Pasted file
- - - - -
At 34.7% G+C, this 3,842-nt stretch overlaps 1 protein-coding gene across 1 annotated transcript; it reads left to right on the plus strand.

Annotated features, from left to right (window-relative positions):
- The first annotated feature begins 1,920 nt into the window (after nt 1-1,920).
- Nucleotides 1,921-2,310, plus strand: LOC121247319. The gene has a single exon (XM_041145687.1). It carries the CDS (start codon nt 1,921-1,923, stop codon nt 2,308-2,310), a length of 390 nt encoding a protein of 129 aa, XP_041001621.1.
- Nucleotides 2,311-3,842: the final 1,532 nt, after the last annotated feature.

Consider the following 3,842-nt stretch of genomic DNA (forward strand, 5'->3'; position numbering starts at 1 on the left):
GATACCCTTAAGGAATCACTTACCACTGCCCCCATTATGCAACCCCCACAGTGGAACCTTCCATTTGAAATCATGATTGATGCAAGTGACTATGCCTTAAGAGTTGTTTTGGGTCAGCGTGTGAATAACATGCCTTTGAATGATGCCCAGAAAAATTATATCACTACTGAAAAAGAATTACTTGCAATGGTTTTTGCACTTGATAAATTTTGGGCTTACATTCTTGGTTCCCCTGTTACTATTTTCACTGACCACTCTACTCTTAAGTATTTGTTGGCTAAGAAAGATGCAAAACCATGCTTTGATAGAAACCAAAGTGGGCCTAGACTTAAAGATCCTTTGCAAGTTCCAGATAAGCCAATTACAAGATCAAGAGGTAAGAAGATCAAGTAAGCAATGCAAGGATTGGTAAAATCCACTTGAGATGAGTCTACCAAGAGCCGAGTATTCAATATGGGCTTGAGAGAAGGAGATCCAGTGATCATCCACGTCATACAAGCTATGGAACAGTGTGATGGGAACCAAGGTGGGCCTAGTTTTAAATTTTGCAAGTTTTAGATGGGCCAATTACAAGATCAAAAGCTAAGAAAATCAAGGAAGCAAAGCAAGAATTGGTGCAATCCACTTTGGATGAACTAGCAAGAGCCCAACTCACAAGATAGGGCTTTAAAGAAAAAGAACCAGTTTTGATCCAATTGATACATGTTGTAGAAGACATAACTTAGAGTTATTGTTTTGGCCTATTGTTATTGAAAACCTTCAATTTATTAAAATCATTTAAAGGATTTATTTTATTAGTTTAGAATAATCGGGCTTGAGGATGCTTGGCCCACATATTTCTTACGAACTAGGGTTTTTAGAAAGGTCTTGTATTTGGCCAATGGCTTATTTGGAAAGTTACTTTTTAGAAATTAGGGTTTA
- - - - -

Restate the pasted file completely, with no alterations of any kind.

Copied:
At 34.7% G+C, this 3,842-nt stretch overlaps 1 protein-coding gene across 1 annotated transcript; it reads left to right on the plus strand.

Annotated features, from left to right (window-relative positions):
- The first annotated feature begins 1,920 nt into the window (after nt 1-1,920).
- Nucleotides 1,921-2,310, plus strand: LOC121247319. The gene has a single exon (XM_041145687.1). It carries the CDS (start codon nt 1,921-1,923, stop codon nt 2,308-2,310), a length of 390 nt encoding a protein of 129 aa, XP_041001621.1.
- Nucleotides 2,311-3,842: the final 1,532 nt, after the last annotated feature.

Consider the following 3,842-nt stretch of genomic DNA (forward strand, 5'->3'; position numbering starts at 1 on the left):
GATACCCTTAAGGAATCACTTACCACTGCCCCCATTATGCAACCCCCACAGTGGAACCTTCCATTTGAAATCATGATTGATGCAAGTGACTATGCCTTAAGAGTTGTTTTGGGTCAGCGTGTGAATAACATGCCTTTGAATGATGCCCAGAAAAATTATATCACTACTGAAAAAGAATTACTTGCAATGGTTTTTGCACTTGATAAATTTTGGGCTTACATTCTTGGTTCCCCTGTTACTATTTTCACTGACCACTCTACTCTTAAGTATTTGTTGGCTAAGAAAGATGCAAAACCATGCTTTGATAGAAACCAAAGTGGGCCTAGACTTAAAGATCCTTTGCAAGTTCCAGATAAGCCAATTACAAGATCAAGAGGTAAGAAGATCAAGTAAGCAATGCAAGGATTGGTAAAATCCACTTGAGATGAGTCTACCAAGAGCCGAGTATTCAATATGGGCTTGAGAGAAGGAGATCCAGTGATCATCCACGTCATACAAGCTATGGAACAGTGTGATGGGAACCAAGGTGGGCCTAGTTTTAAATTTTGCAAGTTTTAGATGGGCCAATTACAAGATCAAAAGCTAAGAAAATCAAGGAAGCAAAGCAAGAATTGGTGCAATCCACTTTGGATGAACTAGCAAGAGCCCAACTCACAAGATAGGGCTTTAAAGAAAAAGAACCAGTTTTGATCCAATTGATACATGTTGTAGAAGACATAACTTAGAGTTATTGTTTTGGCCTATTGTTATTGAAAACCTTCAATTTATTAAAATCATTTAAAGGATTTATTTTATTAGTTTAGAATAATCGGGCTTGAGGATGCTTGGCCCACATATTTCTTACGAACTAGGGTTTTTAGAAAGGTCTTGTATTTGGCCAATGGCTTATTTGGAAAGTTACTTTTTAGAAATTAGGGTTTA